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[dia- + -rrhea]
Passage of loose, unformed stools. In acute diarrhea, the frequency of bowel movements and the volume of fluid lost determine the severity of the illness. In tropical nations, infectious diarrheal illnesses are among the most common causes of disease and death, esp. in children, who become dehydrated easily. Diarrhea in the tropics is typically attributed to contaminated drinking water, inadequate sanitation, or poor hygiene. Worldwide, millions of children die from diarrhea each year. Diarrheal illnesses are common in Western nations as well but tend to be more benign and more effectively managed.
SEE: cholera; SEE: oral rehydration therapy; SEE: viral gastroenteritis
diarrheal (dī-ă-rē′ăl), adj.
Five general mechanisms may cause diarrhea. Excessive secretion, or secretory diarrhea, is usually caused by infectious organisms (such as adenovirus, rotavirus, Vibrio cholerae, Cryptosporidium) or enterotoxins (such as Escherichia coli, Clostridium difficile), which produce excessive secretion of electrolytes and water. More than 500 ml of stool/day is excreted even during fasting. In inflammatory or exudative disorders, infectious organisms (such as Salmonella, Shigella) damage the intestinal mucosa; the stools often contain blood or pus and can be of small volume (dysentery) or large. The diarrhea continues during fasting. Transmission of infectious organisms is most commonly person-to-person or through contaminated water or food. The incubation period and duration of illness vary, depending on the organism involved. The diarrhea may be bloody.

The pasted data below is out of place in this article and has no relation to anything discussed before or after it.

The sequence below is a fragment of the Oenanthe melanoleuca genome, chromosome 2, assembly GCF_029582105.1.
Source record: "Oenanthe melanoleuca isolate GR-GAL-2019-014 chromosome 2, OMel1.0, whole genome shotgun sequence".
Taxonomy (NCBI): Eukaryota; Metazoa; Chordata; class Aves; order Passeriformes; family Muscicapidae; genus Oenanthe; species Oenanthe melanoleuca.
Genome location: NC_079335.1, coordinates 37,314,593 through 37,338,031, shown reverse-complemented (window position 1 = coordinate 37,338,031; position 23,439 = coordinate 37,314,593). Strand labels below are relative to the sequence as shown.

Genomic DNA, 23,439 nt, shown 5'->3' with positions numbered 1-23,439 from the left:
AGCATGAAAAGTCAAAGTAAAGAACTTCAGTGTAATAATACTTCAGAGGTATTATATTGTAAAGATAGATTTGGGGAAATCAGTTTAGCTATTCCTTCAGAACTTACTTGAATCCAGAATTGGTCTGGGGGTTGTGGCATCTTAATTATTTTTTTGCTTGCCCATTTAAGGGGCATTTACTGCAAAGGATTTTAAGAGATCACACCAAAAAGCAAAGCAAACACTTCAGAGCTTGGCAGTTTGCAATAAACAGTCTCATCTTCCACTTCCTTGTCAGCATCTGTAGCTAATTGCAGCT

Osmotic diarrhea occurs when highly concentrated substances that cannot be absorbed (such as antacids, lactulose, lactose) pull water from the intestinal wall into the stool. More than 500 ml of stool/day is excreted, but the diarrhea subsides during a fasting state.
Malabsorption of nutrients results in steatorrhea with high osmolarity. The diarrhea is eliminated by fasting, and both osmotic and secretory components are involved. Abnormal intestinal motility resulting from surgical removal of sections of the bowel, diabetic neuropathy, or irritable bowel syndrome produces alternating patterns of diarrhea and constipation.
Frequent watery bowel movements or stools with pus, blood, oils, or mucus are characteristic of diarrhea, as are abdominal cramping, bloating, or rectal discomfort. When volume losses from diarrhea are large, symptoms of dehydration or electrolyte imbalance, such as dizziness, thirst, and prostration, are common.
Fluid replacement is the key to successful management of acute diarrhea and the prevention of its complications. Oral rehydration therapies (ORTs) are inexpensive, safe, and effective tools for volume repletion. Intravenous fluids are more costly. Infectious causes of diarrhea are often managed with antibiotics (such as sulfa drugs or quinolones). Antidiarrheal agents include kaolin derivatives, loperamide, and paregorics. Alternative medicine practitioners advocate herbal remedies such as arrowroot. The management of chronic diarrhea depends on the underlying cause.